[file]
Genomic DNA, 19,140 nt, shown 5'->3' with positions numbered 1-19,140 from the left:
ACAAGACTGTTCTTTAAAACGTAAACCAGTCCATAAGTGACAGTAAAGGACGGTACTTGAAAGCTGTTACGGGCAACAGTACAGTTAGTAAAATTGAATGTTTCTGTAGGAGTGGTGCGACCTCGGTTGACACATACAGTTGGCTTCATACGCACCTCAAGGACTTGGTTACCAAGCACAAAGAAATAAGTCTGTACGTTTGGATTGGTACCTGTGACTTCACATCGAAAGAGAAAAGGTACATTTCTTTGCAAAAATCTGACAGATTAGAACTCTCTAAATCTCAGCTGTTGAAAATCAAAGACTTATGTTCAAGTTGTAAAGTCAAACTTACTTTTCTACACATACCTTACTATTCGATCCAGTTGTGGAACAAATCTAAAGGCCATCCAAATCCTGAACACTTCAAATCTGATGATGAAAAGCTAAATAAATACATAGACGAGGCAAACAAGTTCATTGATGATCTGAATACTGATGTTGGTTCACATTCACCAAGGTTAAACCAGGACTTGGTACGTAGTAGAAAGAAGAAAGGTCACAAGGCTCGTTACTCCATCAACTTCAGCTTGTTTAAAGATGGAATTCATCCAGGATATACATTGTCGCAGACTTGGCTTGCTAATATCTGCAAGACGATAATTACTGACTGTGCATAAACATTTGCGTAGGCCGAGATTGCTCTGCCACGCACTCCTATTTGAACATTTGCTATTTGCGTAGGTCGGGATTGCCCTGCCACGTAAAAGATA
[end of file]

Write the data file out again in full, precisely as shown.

Genomic DNA, 19,140 nt, shown 5'->3' with positions numbered 1-19,140 from the left:
ACAAGACTGTTCTTTAAAACGTAAACCAGTCCATAAGTGACAGTAAAGGACGGTACTTGAAAGCTGTTACGGGCAACAGTACAGTTAGTAAAATTGAATGTTTCTGTAGGAGTGGTGCGACCTCGGTTGACACATACAGTTGGCTTCATACGCACCTCAAGGACTTGGTTACCAAGCACAAAGAAATAAGTCTGTACGTTTGGATTGGTACCTGTGACTTCACATCGAAAGAGAAAAGGTACATTTCTTTGCAAAAATCTGACAGATTAGAACTCTCTAAATCTCAGCTGTTGAAAATCAAAGACTTATGTTCAAGTTGTAAAGTCAAACTTACTTTTCTACACATACCTTACTATTCGATCCAGTTGTGGAACAAATCTAAAGGCCATCCAAATCCTGAACACTTCAAATCTGATGATGAAAAGCTAAATAAATACATAGACGAGGCAAACAAGTTCATTGATGATCTGAATACTGATGTTGGTTCACATTCACCAAGGTTAAACCAGGACTTGGTACGTAGTAGAAAGAAGAAAGGTCACAAGGCTCGTTACTCCATCAACTTCAGCTTGTTTAAAGATGGAATTCATCCAGGATATACATTGTCGCAGACTTGGCTTGCTAATATCTGCAAGACGATAATTACTGACTGTGCATAAACATTTGCGTAGGCCGAGATTGCTCTGCCACGCACTCCTATTTGAACATTTGCTATTTGCGTAGGTCGGGATTGCCCTGCCACGTAAAAGATA